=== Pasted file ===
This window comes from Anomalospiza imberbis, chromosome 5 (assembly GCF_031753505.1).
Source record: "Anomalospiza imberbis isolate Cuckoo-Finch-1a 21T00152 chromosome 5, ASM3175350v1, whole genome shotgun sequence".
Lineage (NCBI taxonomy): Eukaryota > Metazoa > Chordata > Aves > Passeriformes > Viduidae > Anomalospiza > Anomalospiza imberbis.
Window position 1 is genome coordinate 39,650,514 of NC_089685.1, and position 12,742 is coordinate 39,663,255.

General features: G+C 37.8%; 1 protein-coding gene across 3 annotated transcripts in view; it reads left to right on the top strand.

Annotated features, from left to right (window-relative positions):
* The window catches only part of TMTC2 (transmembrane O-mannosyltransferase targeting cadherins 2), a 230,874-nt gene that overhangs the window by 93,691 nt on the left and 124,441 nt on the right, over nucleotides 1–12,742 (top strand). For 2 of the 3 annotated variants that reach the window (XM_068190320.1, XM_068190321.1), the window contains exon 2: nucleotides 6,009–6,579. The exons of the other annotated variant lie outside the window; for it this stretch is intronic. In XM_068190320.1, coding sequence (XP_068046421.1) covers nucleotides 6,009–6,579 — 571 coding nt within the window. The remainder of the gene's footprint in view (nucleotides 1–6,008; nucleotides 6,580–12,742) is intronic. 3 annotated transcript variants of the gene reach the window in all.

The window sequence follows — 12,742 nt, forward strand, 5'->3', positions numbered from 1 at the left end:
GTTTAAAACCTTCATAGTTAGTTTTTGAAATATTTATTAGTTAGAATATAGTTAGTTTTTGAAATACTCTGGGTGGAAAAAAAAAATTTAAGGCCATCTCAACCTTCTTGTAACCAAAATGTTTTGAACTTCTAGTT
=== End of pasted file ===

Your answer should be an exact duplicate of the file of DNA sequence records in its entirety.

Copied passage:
This window comes from Anomalospiza imberbis, chromosome 5 (assembly GCF_031753505.1).
Source record: "Anomalospiza imberbis isolate Cuckoo-Finch-1a 21T00152 chromosome 5, ASM3175350v1, whole genome shotgun sequence".
Lineage (NCBI taxonomy): Eukaryota > Metazoa > Chordata > Aves > Passeriformes > Viduidae > Anomalospiza > Anomalospiza imberbis.
Window position 1 is genome coordinate 39,650,514 of NC_089685.1, and position 12,742 is coordinate 39,663,255.

General features: G+C 37.8%; 1 protein-coding gene across 3 annotated transcripts in view; it reads left to right on the top strand.

Annotated features, from left to right (window-relative positions):
* The window catches only part of TMTC2 (transmembrane O-mannosyltransferase targeting cadherins 2), a 230,874-nt gene that overhangs the window by 93,691 nt on the left and 124,441 nt on the right, over nucleotides 1–12,742 (top strand). For 2 of the 3 annotated variants that reach the window (XM_068190320.1, XM_068190321.1), the window contains exon 2: nucleotides 6,009–6,579. The exons of the other annotated variant lie outside the window; for it this stretch is intronic. In XM_068190320.1, coding sequence (XP_068046421.1) covers nucleotides 6,009–6,579 — 571 coding nt within the window. The remainder of the gene's footprint in view (nucleotides 1–6,008; nucleotides 6,580–12,742) is intronic. 3 annotated transcript variants of the gene reach the window in all.

The window sequence follows — 12,742 nt, forward strand, 5'->3', positions numbered from 1 at the left end:
GTTTAAAACCTTCATAGTTAGTTTTTGAAATATTTATTAGTTAGAATATAGTTAGTTTTTGAAATACTCTGGGTGGAAAAAAAAAATTTAAGGCCATCTCAACCTTCTTGTAACCAAAATGTTTTGAACTTCTAGTT